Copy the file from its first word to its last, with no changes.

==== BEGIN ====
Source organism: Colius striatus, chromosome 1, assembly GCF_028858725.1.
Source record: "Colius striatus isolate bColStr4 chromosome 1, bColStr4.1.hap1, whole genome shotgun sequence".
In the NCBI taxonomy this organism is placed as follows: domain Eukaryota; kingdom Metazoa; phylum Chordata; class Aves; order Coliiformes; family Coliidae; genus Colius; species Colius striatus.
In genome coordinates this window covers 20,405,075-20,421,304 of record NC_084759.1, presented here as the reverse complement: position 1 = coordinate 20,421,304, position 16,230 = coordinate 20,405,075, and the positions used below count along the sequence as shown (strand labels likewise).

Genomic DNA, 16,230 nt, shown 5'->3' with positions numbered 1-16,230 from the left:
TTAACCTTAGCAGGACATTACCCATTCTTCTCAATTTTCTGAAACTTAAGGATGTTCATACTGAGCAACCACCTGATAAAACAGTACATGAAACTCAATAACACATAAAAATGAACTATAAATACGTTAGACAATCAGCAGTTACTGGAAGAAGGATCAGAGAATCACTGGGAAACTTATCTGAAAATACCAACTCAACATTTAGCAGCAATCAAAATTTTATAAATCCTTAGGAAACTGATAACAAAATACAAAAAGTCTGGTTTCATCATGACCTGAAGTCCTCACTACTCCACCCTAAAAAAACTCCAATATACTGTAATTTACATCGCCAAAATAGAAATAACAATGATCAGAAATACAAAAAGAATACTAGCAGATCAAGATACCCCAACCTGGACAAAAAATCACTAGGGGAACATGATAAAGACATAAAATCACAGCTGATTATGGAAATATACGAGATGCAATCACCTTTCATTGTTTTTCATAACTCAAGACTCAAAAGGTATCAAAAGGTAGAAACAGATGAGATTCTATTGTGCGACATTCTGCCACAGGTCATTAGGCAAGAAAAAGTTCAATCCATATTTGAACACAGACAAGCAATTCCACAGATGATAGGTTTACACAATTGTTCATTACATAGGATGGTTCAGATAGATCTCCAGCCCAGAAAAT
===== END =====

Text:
Source organism: Colius striatus, chromosome 1, assembly GCF_028858725.1.
Source record: "Colius striatus isolate bColStr4 chromosome 1, bColStr4.1.hap1, whole genome shotgun sequence".
In the NCBI taxonomy this organism is placed as follows: domain Eukaryota; kingdom Metazoa; phylum Chordata; class Aves; order Coliiformes; family Coliidae; genus Colius; species Colius striatus.
In genome coordinates this window covers 20,405,075-20,421,304 of record NC_084759.1, presented here as the reverse complement: position 1 = coordinate 20,421,304, position 16,230 = coordinate 20,405,075, and the positions used below count along the sequence as shown (strand labels likewise).

Genomic DNA, 16,230 nt, shown 5'->3' with positions numbered 1-16,230 from the left:
TTAACCTTAGCAGGACATTACCCATTCTTCTCAATTTTCTGAAACTTAAGGATGTTCATACTGAGCAACCACCTGATAAAACAGTACATGAAACTCAATAACACATAAAAATGAACTATAAATACGTTAGACAATCAGCAGTTACTGGAAGAAGGATCAGAGAATCACTGGGAAACTTATCTGAAAATACCAACTCAACATTTAGCAGCAATCAAAATTTTATAAATCCTTAGGAAACTGATAACAAAATACAAAAAGTCTGGTTTCATCATGACCTGAAGTCCTCACTACTCCACCCTAAAAAAACTCCAATATACTGTAATTTACATCGCCAAAATAGAAATAACAATGATCAGAAATACAAAAAGAATACTAGCAGATCAAGATACCCCAACCTGGACAAAAAATCACTAGGGGAACATGATAAAGACATAAAATCACAGCTGATTATGGAAATATACGAGATGCAATCACCTTTCATTGTTTTTCATAACTCAAGACTCAAAAGGTATCAAAAGGTAGAAACAGATGAGATTCTATTGTGCGACATTCTGCCACAGGTCATTAGGCAAGAAAAAGTTCAATCCATATTTGAACACAGACAAGCAATTCCACAGATGATAGGTTTACACAATTGTTCATTACATAGGATGGTTCAGATAGATCTCCAGCCCAGAAAAT